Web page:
On Tuesday, November 3rd, 2020, the United States of America are to decide their President, and, in the same turn, their future.
With the world still facing the repercussions and effects of Covid-19, and the US experiencing tensions between its police force and people because of systemic racial injustices, this upcoming election is considered by many to be one of the most crucial in American history.
But who are the candidates, how does it work, and what are the thoughts of the American people?
In this three-day countdown to the US election, common questions will be answered, updates will be shared, and we watch with bated breath as the US makes its choice.
On the Republican side, Donald Trump is up for re-election, with Mike Pence standing as his running mate and potential Vice President. Trump is a contentious figure for many but holds strong-standing support from traditionally ‘red’ or Republican states, such as Texas, Mississippi and Wyoming, and his MAGA groups (short for “Make America Great Again”, Trump’s 2016 campaign slogan), as well as significant corporate backing.
For the Democrats, Joe Biden runs for election, along with Kamala Harris as his potential VP. Biden was Obama’s Vice-President during his two terms and stands with the backing of the ‘blue’ or Democrat states, such as New York, California, and Washington, as well as a multitude of activist groups, the political left-wing, and many labour unions.
What are ‘red’ and ‘blue’ states?
The US political map is divided into ‘red’, ‘blue’, and ‘swing’ states, wherein the red and blue states are those which have voted for the same party consistently since 2000- Republican and Democratic respectively. They are often considered to be a certainty for their party, and impossible to turn, or ‘flip’, so frequently these states get less campaign attention from either side in the run-up to the election.
The swing states are, as the name suggests, those which oscillate between the Democratic and Republican parties from election to election, and are thus those which Trump and Biden have been expending much of their campaign trails and focus on- Michigan and Wisconsin are prominent examples.
Often, swing states are referred to as ‘battleground states’, as they can frequently mean the difference between success and defeat for either candidate. The reason for this, and the consequential heavy targeting of swing states by candidates, is because of the electoral college.
What is the electoral college? Swing back here tomorrow and find out, along with an update on mail-in ballots and early voters. See you then!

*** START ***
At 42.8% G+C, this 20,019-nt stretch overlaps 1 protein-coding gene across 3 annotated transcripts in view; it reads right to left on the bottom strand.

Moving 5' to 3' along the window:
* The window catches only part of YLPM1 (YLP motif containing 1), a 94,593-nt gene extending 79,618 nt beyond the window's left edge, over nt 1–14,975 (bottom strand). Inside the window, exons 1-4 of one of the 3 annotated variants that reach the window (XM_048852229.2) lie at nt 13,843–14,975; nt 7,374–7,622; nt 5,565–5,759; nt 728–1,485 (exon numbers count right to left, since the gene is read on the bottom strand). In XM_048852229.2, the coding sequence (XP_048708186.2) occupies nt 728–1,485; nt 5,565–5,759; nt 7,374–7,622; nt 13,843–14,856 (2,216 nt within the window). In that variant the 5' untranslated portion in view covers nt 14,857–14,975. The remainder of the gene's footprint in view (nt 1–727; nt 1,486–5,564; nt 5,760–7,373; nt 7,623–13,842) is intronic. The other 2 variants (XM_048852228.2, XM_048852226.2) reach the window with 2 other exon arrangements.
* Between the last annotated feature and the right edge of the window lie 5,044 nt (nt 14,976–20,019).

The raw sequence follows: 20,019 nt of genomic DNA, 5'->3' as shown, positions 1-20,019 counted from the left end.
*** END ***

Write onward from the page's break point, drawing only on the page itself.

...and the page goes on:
Update November 2nd, 2o2o:
The actual number of votes a candidate gets in the US is not what truly counts in winning the presidency; instead, the president is decided by whoever gains a majority of 270 out of the 538 pre-selected electors. States vary in numbers of electors, with a minimum of 3, and it is very loosely based on population, with California holding the most at 55 electoral votes. It generally works within states as winner-takes-all, regardless of the margin of difference, explaining much of the heightened focus on ‘swing states’ and why they disproportionately affect the election.
This leads to situations such as in the 2016 presidential election, when saying both that Hillary Clinton won the popular vote and Donald Trump won the presidency is true. Despite Clinton winning approximately 2.1% more of the popular vote in total, Trump won many of the key states like Florida, where a 2.2% margin of victory led to Trump gaining all 29 of Florida’s electoral votes.
But what about Mail-in Ballots and Early Voters?
In this election, more Americans than ever have been voting by mail; in large part because of Covid-19 and associated risks with voting in-person. Despite problems this year with vote rejections, delays, and recent suspicions raised by the Republican Party around mail-in vote legitimacy, it remains an attractive option for many voters.
As of November 2nd, 2020, more than a record 97 million Americans have already voted, either by mail-in ballots or early voting. That is more than two-thirds of the total number of votes in the 2016 election.
Tomorrow is election day, when from 6 am until 9pm anyone who hasn’t yet voted but plans to will head to the polls. Regardless of the result, this election has been historic in nature.
Check-in tomorrow for a final update on election day, current numbers, and when we should get the result. Until then!
Update November 3rd, 2020
So, what happens next?
Despite the common practice in the US of announcing the victorious presidential candidate quite soon after polls close, this year is set to be more challenging because of the large number of early voters- an anomaly that many states were not prepared for.
While the last polls will continue to be open well into the morning of the 4th in UK time, calculating the results may take days or even weeks. Even beyond Covid-19, more complications have arisen this year, with both Republicans and Democrats prepared to lawyer-up in response to the increase in mail-in ballots- to delegitimise, and defend, respectively.
Fears of rioting at the polls or after the preliminary results are announced, also abound on both sides; just this morning, an 8,000 ft tall barricade was built surrounding the White House and in recent weeks, many cities and businesses have been preparing for the potential violence.
This interactive Guardian article explains the normal voting process and the possible ways that it could be affected this year, from Covid-19, suspected fraud or civil unrest.
For those who would like to follow these next few crucial hours more closely, Associated Press has long been one of the most trusted sources of updates, information, and, indeed, the results.
That concludes our 3-day run-up to the 2020 US Presidential Election. Thank you for joining us and we hope to bring you the results as soon as we can.